3. Earn extra income. You may find that you have some extra time on your hands, why not turn those wasted minutes into supplemental cash with a job that isn’t physically demanding. Extra funds can help balance out your budget and give you more financial freedom.
  4. Monitor your credit report annually. Be in the know of what’s going on with your credit by checking each of your credit reports from all three credit major bureaus. Keep an eye peeled for errors or suspicious activity and reach out to the credit reporting agencies to fix any inaccuracies.
  5. Use your credit responsibly. Pay your bills when they’re due, keep your accounts open and active, maintain a low credit utilization ratio ask for credit limit increases every few years.

Shopping for senior life insurance?

Check your credit score

Updated September 23rd, 2019
Name Product Starting price Trial period Credit scores Credit monitoring Credit reports Update frequency
$19.99
30 days
TransUnion
Equifax
Experian
Yes
TransUnion
Equifax
Experian
Monthly
Annually
Get your credit report and FICO score for just $1 with enrollment in Experian CreditWorks credit monitoring. Cancel anytime.
$19.95
1 day
TransUnion
Equifax
Experian
Yes
TransUnion
Equifax
Experian
Monthly
Get quarterly access to your most widely used FICO® Scores and a 3-bureau credit report.
$24.95
No
TransUnion
Equifax
Experian
Yes
TransUnion
Equifax
Experian
Monthly
TransUnion credit score, monitoring and identity theft insurance.
$15.95
No
TransUnion
Equifax
Experian
Yes
TransUnion
Equifax
Experian
Monthly
Monitor your key business relationships to protect your company from losses.
$19.95
7 days
TransUnion
Yes
TransUnion
Monthly
$1 for a seven-day trial to get access to your credit score and credit report from TransUnion.

Compare up to 4 providers

Updated September 23rd, 2019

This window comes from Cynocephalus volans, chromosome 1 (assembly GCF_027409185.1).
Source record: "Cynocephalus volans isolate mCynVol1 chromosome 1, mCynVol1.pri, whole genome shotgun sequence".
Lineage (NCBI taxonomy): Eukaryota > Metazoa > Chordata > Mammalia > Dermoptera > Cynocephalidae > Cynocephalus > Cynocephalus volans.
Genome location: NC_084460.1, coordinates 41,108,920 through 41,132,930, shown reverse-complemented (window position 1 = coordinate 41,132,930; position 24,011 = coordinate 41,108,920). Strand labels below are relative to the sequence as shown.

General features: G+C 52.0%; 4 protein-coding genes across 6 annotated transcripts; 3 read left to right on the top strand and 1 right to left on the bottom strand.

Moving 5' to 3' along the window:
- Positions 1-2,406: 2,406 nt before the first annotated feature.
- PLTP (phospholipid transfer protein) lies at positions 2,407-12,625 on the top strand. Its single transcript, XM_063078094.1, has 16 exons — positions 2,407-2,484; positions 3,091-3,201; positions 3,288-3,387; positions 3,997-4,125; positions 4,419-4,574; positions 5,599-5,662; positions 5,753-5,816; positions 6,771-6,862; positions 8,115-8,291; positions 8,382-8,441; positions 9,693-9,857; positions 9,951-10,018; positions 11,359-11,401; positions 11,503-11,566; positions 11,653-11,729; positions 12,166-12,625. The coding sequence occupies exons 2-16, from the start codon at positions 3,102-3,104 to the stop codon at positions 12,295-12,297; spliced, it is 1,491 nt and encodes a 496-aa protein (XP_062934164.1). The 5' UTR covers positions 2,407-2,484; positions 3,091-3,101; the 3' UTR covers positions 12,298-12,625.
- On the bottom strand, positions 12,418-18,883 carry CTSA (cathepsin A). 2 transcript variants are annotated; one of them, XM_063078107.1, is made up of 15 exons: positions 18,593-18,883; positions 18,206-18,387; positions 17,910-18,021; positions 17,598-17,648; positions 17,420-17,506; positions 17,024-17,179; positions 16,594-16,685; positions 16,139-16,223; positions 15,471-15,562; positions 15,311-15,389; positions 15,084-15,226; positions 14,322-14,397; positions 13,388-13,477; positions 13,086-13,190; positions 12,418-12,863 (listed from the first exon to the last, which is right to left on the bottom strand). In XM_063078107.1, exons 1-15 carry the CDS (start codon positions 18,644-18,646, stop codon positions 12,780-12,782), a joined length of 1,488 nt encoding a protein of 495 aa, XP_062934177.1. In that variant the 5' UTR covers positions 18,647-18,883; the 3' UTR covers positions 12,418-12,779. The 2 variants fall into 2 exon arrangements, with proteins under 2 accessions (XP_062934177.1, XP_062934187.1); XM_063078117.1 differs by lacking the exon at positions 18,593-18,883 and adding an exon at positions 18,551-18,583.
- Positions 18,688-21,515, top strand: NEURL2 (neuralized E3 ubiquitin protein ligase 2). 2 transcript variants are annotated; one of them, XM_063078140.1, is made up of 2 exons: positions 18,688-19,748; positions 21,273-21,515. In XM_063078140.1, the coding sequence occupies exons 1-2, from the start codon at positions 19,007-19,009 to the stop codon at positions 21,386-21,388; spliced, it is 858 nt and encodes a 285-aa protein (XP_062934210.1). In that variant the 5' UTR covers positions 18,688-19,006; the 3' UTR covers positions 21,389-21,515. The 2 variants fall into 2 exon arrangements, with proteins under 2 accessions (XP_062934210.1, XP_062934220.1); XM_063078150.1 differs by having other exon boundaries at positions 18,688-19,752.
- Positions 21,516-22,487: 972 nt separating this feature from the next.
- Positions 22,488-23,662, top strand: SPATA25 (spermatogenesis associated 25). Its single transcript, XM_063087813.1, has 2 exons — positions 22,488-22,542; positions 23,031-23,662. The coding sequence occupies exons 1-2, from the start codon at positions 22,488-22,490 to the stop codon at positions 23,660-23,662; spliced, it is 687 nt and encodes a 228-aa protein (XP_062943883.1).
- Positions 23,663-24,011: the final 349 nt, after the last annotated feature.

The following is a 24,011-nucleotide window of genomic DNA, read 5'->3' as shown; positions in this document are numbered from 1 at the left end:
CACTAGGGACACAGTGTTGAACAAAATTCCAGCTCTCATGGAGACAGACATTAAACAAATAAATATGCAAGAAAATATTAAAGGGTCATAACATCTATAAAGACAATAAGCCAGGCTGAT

Name Product Monthly Fee BBB Rating Customer Support Cancel Anytime
$25
A
Phone
Email
Online Chat
Yes
Save money and build credit with a secured-installment loan that you can access after 12 or 24 months.
$99.95
F
Phone
Email
Mail
No
Specializes in clearing your credit report of inaccurate items with all three credit bureaus.
$19
A+
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Yes
Get a free consultation to help identify erroneous items on your credit report.
$89.95
F
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Yes
Law firm that offers three tiers of credit repair suited to your situation.
Credit Firm Professional Credit Repair
Credit Firm Professional Credit Repair
$49.99
A+
Phone
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Mail
Yes
Professional credit repair service that can help you create a step by step action plan. Cancel anytime.
$79
C
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Mail
Yes
Professionals work with you to clean up your credit and raise your credit scores. Cancel anytime.
$79
C
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Free credit report and monitoring that comes with a 90-day money-back guarantee.

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Why you should keep your credit accounts active

As people get older, they may find themselves more financially stable and using their credit cards less and less. Even if you’ve gotten to a point where it’s no longer necessary, swiping your card every once in a while can keep your account active.

When lenders see that an account is inactive, they’ll generally lower your credit limit, which can make your credit score take a small hit. Most people tend to close accounts they’re not using — don’t. When you close old accounts, you can damage your score by lowering the length of your credit history.

Bottom line

Even when you retire, your credit score still matters. By managing your finances and keeping a high credit score, you don’t have to stress about the “what ifs” during your golden years.

So by maintaining a healthy credit profile, when it’s your time to relax and enjoy retirement, you can do just that.